Stainless steels may be plated with copper, brass, chromium, nickel, cadmium, and the precious metals for such purposes as:

• Color matching

• Lubrication during cold heading, spring coiling, or wire drawing

• Reduction of scaling at high temperature

• Improvement of wettability or of conductance of heat or electricity

• Prevention of galling

• Decorative uses in such applications as jewelry

• Prevention of superficial rusting

Detailed information on plating bath compositions, control of bath composition, bath temperature, plating equipment, process limitations or advantages, and applications for electrodeposits can be found in the articles contained in the Section on "Plating and Electroplating" in this Volume.

Although a stainless steel surface may be clean and scale-free, an adherent electrodeposit cannot be obtained until the surface is activated for removal of its normally ever-present oxide film. Activation, which is performed immediately before plating, may be accomplished by cathodic treatments, immersion treatments, or simultaneous activation-plating treatments. These treatments, together with other procedures necessary for preparing stainless steel for electroplating, are fully described in ASTM B 254 (Ref 7).

Figure 4 summarizes some of the data from ASTM B 254. The same cleaning procedures would be appropriate before electrodeposition of other metals. When preparing stainless steel for electroplating, the following should be considered:

• Electrocleaning: When bright plating is desired, the alkalinity, current density, and temperature of the cleaning bath should be kept as low as possible, especially for the high-chromium alloys. To minimize the severity of electrocleaning when a bright finish is desired, a short electropolishing treatment may be used in lieu of electrocleaning, provided that the preliminary cleaning is adequate.

• Acid pickling: Freshly prepared pickling baths should be activated by dissolving some iron in them before using the bath; otherwise, the rate of pickling is slow until the bath has dissolved some iron from the steel being treated.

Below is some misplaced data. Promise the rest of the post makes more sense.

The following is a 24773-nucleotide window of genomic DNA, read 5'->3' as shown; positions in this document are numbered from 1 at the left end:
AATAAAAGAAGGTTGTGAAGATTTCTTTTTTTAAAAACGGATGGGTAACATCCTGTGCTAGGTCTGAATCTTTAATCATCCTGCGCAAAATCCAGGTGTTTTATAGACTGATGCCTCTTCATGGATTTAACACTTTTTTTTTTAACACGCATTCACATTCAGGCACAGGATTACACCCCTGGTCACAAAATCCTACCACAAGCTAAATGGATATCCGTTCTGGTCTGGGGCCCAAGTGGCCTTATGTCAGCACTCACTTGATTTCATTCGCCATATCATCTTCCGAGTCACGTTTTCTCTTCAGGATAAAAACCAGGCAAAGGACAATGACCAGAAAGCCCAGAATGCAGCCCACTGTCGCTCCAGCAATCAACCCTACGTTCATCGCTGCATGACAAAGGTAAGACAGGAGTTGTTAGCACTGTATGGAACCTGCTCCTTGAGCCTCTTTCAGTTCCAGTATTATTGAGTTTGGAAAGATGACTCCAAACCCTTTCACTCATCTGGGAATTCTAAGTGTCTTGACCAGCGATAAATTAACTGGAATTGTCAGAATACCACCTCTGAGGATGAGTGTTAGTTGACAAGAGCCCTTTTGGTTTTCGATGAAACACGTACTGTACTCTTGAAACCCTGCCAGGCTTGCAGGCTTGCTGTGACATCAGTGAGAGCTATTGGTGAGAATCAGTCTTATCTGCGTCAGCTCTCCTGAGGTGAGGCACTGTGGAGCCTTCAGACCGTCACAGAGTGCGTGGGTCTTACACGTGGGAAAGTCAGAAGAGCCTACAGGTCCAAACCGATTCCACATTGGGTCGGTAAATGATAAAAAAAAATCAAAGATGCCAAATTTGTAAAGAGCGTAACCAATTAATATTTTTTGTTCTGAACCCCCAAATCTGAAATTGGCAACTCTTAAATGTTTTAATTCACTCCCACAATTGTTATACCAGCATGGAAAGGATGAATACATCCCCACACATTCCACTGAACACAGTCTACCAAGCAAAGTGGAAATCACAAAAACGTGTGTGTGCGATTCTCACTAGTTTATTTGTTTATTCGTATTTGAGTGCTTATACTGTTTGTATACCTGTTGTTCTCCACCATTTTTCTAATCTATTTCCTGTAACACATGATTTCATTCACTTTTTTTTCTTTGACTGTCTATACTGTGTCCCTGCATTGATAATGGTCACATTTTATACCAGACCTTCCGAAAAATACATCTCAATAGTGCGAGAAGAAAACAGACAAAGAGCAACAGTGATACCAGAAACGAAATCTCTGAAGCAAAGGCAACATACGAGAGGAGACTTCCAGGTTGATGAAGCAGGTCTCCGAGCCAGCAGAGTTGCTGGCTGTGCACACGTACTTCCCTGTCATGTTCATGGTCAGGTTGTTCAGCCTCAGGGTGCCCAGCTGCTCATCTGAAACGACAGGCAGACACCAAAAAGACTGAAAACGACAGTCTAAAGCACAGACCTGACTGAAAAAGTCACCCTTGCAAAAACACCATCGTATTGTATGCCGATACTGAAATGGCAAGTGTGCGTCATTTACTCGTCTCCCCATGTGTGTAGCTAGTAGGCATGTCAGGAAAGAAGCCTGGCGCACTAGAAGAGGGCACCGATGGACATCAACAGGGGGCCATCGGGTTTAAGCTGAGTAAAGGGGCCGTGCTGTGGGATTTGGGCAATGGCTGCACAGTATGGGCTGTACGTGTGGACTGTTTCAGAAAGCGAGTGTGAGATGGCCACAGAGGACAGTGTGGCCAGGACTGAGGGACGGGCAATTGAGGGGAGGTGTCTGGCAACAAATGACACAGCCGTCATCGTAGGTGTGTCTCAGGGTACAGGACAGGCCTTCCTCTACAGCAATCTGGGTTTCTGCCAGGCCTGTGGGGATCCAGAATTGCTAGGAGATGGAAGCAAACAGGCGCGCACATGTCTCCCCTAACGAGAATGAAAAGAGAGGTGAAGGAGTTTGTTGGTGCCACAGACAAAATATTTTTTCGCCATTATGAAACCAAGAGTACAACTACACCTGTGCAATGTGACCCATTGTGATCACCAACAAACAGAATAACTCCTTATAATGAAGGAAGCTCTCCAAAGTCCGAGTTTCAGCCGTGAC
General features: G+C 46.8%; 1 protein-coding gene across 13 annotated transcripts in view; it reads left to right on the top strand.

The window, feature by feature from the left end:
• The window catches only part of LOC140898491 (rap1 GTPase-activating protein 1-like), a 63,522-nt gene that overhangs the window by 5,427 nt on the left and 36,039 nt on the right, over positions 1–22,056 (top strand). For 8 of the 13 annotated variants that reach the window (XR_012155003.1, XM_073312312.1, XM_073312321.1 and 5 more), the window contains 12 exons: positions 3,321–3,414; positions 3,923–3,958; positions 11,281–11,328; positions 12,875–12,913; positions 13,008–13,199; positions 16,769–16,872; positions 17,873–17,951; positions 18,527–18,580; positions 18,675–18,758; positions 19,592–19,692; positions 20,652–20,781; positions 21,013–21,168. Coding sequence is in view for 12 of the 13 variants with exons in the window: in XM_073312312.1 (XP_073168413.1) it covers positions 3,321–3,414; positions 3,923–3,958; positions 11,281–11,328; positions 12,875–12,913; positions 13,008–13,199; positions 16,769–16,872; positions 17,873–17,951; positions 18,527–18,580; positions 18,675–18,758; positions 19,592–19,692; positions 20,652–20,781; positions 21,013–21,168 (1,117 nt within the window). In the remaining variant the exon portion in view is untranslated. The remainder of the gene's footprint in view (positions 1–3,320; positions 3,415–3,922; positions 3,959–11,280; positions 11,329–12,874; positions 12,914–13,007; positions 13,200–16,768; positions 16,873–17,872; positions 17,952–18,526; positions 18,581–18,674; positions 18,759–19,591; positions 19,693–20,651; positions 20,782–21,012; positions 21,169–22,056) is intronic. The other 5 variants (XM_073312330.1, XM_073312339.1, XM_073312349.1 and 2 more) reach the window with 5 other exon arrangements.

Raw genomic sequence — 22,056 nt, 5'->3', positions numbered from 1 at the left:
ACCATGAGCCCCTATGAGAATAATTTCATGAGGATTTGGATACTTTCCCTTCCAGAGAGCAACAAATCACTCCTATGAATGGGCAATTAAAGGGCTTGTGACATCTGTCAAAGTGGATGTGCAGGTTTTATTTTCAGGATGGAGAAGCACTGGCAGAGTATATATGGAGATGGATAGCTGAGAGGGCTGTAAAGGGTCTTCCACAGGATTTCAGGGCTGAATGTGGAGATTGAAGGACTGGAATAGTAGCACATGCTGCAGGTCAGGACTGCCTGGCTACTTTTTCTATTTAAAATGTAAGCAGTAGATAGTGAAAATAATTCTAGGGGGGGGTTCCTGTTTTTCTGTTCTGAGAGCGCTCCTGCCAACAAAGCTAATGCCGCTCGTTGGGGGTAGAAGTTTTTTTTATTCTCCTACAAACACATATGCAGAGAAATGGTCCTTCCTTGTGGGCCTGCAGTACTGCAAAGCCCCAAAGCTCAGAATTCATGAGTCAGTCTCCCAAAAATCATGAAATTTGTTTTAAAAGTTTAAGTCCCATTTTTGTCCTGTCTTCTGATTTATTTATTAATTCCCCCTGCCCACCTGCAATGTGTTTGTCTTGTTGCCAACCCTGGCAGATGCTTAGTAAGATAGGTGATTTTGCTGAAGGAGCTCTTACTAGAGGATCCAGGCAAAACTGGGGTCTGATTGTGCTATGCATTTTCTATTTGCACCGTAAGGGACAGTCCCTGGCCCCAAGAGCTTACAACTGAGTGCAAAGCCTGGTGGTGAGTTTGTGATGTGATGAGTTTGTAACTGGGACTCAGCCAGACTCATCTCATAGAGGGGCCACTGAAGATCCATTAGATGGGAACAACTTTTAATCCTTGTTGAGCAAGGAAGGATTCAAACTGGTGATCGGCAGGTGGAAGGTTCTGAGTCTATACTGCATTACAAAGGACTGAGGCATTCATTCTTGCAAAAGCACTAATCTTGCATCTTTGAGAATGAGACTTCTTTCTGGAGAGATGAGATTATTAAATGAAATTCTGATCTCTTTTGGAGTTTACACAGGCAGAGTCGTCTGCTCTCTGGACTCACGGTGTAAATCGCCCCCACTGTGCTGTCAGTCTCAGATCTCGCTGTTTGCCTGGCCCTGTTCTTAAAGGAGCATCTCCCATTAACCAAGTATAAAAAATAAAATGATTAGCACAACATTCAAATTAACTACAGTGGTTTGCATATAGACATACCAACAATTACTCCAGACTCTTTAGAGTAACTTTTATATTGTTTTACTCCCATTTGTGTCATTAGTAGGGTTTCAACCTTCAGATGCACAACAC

• Activating: The activation step is the most important in surface preparation of stainless steel for electroplating. If the simultaneous activation-plating treatment is used, where the anodes are nickel, the nickel content of the solution gradually increases because of the low cathode efficiency. This can be compensated for by removing a portion of the solution and replenishing with HCl. The activation-plating treatment is usually preferred for stainless steel parts that are to be copper plated.

• Plating: After activating and rinsing, the work should be entered directly into the electrolyte. When possible, the rinse water should be slightly acid (2.5 to 3.5 pH); the required acidity is usually provided by the dragout of acid from the activation treatment. Stainless steel has much lower electrical conductivity than most other metals, and thus adequate attention should be paid to racking when introducing work into copper electrolyte, to ensure an adequate number of contacts to obtain complete coverage in minimum time.

Solution no.

Type of solution

Composition of solution

Operating temperature

Cycle time, min




Anodic alkaline cleaner(a)

Alkali, as low as possible





Acid pickle

H2SO4, 8-11%





Acid pickle

HNO3, 6-10 vol%; HF, 1.5 vol%

Room temperature

Room temperature



Cathodic acid etch(c)

H2SO4, 5-15 vol%

Room temperature

Room temperature


(a) Current density, as low as possible.

(d) After subsequent rinse, place parts into copper electrolyte while parts are still wet

Fig. 4 Electroplating copper on stainless steels

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